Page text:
Many health care systems in the U.S. and abroad suffer from significant variation in quality and patient outcomes. With the July 1 launch of the new Equity Research and Innovation Center (ERIC), however, the School of Medicine is home to a new hub of activity focused on closing stubborn gaps in health care delivery and outcomes. Launched by Marcella Nuñez-Smith, M.D., ERIC aims to reduce health care inequities that disproportionately affect minority and low-income populations.

“The sad reality is that despite all the research and knowledge that has been advanced, disparities in health and health care outcomes persist, and some of the gaps have increased over time,” says Nuñez-Smith, associate professor of medicine and of epidemiology and public health and the new center’s executive director. “ERIC is laser-focused on asking the questions and looking for the answers that have direct implications for closing these gaps,” she says.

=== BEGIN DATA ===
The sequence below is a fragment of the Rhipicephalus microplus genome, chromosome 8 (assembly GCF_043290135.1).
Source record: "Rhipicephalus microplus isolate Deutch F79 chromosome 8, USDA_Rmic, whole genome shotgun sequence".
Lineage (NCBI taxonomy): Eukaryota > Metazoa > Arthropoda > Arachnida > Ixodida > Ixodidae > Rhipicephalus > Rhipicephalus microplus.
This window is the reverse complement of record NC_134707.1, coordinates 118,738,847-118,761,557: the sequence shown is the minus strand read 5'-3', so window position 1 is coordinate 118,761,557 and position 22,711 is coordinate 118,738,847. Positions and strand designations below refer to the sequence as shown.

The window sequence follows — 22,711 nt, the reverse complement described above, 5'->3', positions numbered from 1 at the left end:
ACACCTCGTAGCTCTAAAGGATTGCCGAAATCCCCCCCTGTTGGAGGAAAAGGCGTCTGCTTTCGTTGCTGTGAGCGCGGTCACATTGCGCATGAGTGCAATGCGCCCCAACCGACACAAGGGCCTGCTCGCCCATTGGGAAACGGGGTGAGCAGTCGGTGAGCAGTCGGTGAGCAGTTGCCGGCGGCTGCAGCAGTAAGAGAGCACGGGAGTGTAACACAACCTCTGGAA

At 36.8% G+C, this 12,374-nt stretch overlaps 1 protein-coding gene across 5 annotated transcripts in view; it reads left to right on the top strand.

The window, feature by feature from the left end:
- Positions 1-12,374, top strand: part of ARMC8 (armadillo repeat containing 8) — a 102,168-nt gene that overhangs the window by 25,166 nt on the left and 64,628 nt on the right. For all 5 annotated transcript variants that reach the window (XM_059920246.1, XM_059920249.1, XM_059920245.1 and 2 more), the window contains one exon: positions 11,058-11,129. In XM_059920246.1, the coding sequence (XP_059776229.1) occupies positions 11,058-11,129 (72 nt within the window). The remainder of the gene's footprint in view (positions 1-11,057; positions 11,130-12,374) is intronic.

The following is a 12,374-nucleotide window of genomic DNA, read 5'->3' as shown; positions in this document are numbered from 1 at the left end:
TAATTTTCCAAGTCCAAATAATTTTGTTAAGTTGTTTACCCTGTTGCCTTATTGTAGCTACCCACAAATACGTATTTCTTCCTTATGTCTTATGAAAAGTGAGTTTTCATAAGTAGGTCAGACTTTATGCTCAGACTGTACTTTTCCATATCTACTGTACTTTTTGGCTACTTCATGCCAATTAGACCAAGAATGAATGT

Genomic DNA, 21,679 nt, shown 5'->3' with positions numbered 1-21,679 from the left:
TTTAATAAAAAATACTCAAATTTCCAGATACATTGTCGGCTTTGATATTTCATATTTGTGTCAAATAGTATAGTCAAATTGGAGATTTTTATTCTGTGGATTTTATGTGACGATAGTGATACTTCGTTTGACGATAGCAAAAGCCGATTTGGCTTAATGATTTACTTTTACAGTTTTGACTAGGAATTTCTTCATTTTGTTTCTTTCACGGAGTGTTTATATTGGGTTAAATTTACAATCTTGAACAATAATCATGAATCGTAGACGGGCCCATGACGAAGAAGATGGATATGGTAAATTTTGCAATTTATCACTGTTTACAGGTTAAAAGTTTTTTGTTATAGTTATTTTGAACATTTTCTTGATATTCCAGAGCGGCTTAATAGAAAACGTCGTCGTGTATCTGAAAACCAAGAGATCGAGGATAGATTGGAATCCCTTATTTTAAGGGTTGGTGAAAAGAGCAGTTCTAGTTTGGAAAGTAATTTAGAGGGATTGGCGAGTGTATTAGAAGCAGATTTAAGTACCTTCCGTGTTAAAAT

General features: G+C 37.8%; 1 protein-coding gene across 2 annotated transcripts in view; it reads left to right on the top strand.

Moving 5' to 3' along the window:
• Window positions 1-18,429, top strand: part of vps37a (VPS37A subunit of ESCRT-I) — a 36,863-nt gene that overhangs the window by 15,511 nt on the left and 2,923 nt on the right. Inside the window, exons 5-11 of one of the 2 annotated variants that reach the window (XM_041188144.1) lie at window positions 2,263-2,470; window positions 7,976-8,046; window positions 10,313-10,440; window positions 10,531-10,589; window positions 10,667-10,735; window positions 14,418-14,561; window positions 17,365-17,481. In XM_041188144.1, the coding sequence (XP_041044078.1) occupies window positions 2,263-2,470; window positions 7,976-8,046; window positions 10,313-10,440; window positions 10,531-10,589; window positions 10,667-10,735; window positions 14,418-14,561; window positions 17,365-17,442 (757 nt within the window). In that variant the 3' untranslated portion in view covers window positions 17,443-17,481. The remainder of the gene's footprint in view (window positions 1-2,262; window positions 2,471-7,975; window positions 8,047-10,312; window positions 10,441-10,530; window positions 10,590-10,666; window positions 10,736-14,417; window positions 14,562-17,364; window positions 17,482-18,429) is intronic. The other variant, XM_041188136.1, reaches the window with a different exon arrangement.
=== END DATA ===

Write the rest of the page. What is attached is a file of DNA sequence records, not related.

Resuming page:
To best obtain these answers, ERIC’s goals include developing and disseminating research that informs evidence-based policy and practice, and serving to support Yale students, faculty, and others interested in conducting state-of-the-art health equity research.

The principal investigator of several federal and foundation awards, Nuñez-Smith leads a team of some 60 researchers from the School of Medicine and partner institutions across the globe. The center’s flagship research project brings together 40 researchers located at remote research sites in Trinidad, the Virgin Islands, Puerto Rico, and Barbados. The multi-site cohort study will explore prevention and risk factors associated with non-communicable diseases, such as cancer, diabetes, and cardiovascular disease, in low- and middle-income Caribbean communities.

With initial financial support from the School of Medicine, ERIC is building upon established research projects focused on diversity within the health care workforce and faculty promotion and retention in academic health centers. ERIC researchers are also working to develop new measurement approaches to capture the patient care experience.

“We will continually ask if we are focusing on the right kinds of things, results-oriented research that can inform interventions,” Nuñez-Smith says. “We want to try new approaches that will advance the field, so the next generation of researchers can begin at a [more advanced] starting point.”